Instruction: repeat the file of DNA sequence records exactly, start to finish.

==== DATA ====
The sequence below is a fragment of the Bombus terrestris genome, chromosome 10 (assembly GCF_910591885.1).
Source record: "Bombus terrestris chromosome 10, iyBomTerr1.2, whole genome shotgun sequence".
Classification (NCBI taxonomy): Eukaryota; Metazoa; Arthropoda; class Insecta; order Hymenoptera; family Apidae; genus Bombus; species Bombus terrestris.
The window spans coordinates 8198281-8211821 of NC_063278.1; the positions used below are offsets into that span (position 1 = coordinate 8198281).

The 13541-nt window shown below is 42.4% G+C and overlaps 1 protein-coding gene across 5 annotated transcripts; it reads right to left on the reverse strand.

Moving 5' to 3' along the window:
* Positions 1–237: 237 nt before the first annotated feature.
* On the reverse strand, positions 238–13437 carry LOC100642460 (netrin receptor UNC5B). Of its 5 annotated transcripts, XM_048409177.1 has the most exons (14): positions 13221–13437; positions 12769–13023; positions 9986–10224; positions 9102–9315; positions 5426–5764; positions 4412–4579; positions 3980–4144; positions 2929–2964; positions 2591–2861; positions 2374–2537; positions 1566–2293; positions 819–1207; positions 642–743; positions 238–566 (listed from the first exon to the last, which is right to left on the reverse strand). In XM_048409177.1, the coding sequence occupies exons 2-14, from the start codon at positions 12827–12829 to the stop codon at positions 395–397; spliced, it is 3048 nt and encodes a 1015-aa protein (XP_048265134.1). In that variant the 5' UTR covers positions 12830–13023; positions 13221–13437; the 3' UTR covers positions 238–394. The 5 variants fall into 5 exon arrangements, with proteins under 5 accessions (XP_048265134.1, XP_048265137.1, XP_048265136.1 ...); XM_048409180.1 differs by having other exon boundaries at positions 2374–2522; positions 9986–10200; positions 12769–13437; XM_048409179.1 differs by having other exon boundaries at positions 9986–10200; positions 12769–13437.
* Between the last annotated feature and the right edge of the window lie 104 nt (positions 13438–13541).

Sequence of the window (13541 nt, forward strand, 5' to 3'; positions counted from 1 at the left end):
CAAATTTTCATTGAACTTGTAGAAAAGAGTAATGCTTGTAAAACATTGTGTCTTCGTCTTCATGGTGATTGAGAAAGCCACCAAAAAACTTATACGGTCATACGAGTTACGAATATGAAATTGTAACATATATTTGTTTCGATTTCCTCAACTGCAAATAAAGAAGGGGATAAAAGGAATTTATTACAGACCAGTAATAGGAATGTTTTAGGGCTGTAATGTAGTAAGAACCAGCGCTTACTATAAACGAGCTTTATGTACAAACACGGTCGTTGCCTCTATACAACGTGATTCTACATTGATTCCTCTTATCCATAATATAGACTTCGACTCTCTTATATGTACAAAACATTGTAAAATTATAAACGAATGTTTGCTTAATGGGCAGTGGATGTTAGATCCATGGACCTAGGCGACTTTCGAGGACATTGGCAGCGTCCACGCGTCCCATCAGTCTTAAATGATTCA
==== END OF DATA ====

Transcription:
The sequence below is a fragment of the Bombus terrestris genome, chromosome 10 (assembly GCF_910591885.1).
Source record: "Bombus terrestris chromosome 10, iyBomTerr1.2, whole genome shotgun sequence".
Classification (NCBI taxonomy): Eukaryota; Metazoa; Arthropoda; class Insecta; order Hymenoptera; family Apidae; genus Bombus; species Bombus terrestris.
The window spans coordinates 8198281-8211821 of NC_063278.1; the positions used below are offsets into that span (position 1 = coordinate 8198281).

The 13541-nt window shown below is 42.4% G+C and overlaps 1 protein-coding gene across 5 annotated transcripts; it reads right to left on the reverse strand.

Moving 5' to 3' along the window:
* Positions 1–237: 237 nt before the first annotated feature.
* On the reverse strand, positions 238–13437 carry LOC100642460 (netrin receptor UNC5B). Of its 5 annotated transcripts, XM_048409177.1 has the most exons (14): positions 13221–13437; positions 12769–13023; positions 9986–10224; positions 9102–9315; positions 5426–5764; positions 4412–4579; positions 3980–4144; positions 2929–2964; positions 2591–2861; positions 2374–2537; positions 1566–2293; positions 819–1207; positions 642–743; positions 238–566 (listed from the first exon to the last, which is right to left on the reverse strand). In XM_048409177.1, the coding sequence occupies exons 2-14, from the start codon at positions 12827–12829 to the stop codon at positions 395–397; spliced, it is 3048 nt and encodes a 1015-aa protein (XP_048265134.1). In that variant the 5' UTR covers positions 12830–13023; positions 13221–13437; the 3' UTR covers positions 238–394. The 5 variants fall into 5 exon arrangements, with proteins under 5 accessions (XP_048265134.1, XP_048265137.1, XP_048265136.1 ...); XM_048409180.1 differs by having other exon boundaries at positions 2374–2522; positions 9986–10200; positions 12769–13437; XM_048409179.1 differs by having other exon boundaries at positions 9986–10200; positions 12769–13437.
* Between the last annotated feature and the right edge of the window lie 104 nt (positions 13438–13541).

Sequence of the window (13541 nt, forward strand, 5' to 3'; positions counted from 1 at the left end):
CAAATTTTCATTGAACTTGTAGAAAAGAGTAATGCTTGTAAAACATTGTGTCTTCGTCTTCATGGTGATTGAGAAAGCCACCAAAAAACTTATACGGTCATACGAGTTACGAATATGAAATTGTAACATATATTTGTTTCGATTTCCTCAACTGCAAATAAAGAAGGGGATAAAAGGAATTTATTACAGACCAGTAATAGGAATGTTTTAGGGCTGTAATGTAGTAAGAACCAGCGCTTACTATAAACGAGCTTTATGTACAAACACGGTCGTTGCCTCTATACAACGTGATTCTACATTGATTCCTCTTATCCATAATATAGACTTCGACTCTCTTATATGTACAAAACATTGTAAAATTATAAACGAATGTTTGCTTAATGGGCAGTGGATGTTAGATCCATGGACCTAGGCGACTTTCGAGGACATTGGCAGCGTCCACGCGTCCCATCAGTCTTAAATGATTCA